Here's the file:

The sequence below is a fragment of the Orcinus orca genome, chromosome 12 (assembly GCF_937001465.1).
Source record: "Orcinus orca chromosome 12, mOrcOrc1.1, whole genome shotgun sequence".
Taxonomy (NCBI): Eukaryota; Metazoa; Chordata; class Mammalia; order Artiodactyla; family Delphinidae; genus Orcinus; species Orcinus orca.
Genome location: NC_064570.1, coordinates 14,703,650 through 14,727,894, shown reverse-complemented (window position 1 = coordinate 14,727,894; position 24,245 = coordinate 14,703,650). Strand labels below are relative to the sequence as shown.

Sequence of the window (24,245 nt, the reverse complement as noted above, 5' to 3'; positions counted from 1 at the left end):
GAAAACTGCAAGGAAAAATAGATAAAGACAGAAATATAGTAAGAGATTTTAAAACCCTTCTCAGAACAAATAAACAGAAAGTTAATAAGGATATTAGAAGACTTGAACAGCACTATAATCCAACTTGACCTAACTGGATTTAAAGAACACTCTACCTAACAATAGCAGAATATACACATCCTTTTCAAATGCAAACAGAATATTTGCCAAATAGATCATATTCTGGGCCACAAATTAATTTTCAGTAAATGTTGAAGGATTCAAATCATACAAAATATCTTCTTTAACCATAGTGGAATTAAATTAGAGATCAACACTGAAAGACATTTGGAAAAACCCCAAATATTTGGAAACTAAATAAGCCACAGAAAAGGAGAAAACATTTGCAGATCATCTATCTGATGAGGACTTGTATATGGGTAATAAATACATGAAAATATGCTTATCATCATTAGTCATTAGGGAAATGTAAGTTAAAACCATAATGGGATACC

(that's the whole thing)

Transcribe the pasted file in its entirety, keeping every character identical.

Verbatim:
The sequence below is a fragment of the Orcinus orca genome, chromosome 12 (assembly GCF_937001465.1).
Source record: "Orcinus orca chromosome 12, mOrcOrc1.1, whole genome shotgun sequence".
Taxonomy (NCBI): Eukaryota; Metazoa; Chordata; class Mammalia; order Artiodactyla; family Delphinidae; genus Orcinus; species Orcinus orca.
Genome location: NC_064570.1, coordinates 14,703,650 through 14,727,894, shown reverse-complemented (window position 1 = coordinate 14,727,894; position 24,245 = coordinate 14,703,650). Strand labels below are relative to the sequence as shown.

Sequence of the window (24,245 nt, the reverse complement as noted above, 5' to 3'; positions counted from 1 at the left end):
GAAAACTGCAAGGAAAAATAGATAAAGACAGAAATATAGTAAGAGATTTTAAAACCCTTCTCAGAACAAATAAACAGAAAGTTAATAAGGATATTAGAAGACTTGAACAGCACTATAATCCAACTTGACCTAACTGGATTTAAAGAACACTCTACCTAACAATAGCAGAATATACACATCCTTTTCAAATGCAAACAGAATATTTGCCAAATAGATCATATTCTGGGCCACAAATTAATTTTCAGTAAATGTTGAAGGATTCAAATCATACAAAATATCTTCTTTAACCATAGTGGAATTAAATTAGAGATCAACACTGAAAGACATTTGGAAAAACCCCAAATATTTGGAAACTAAATAAGCCACAGAAAAGGAGAAAACATTTGCAGATCATCTATCTGATGAGGACTTGTATATGGGTAATAAATACATGAAAATATGCTTATCATCATTAGTCATTAGGGAAATGTAAGTTAAAACCATAATGGGATACC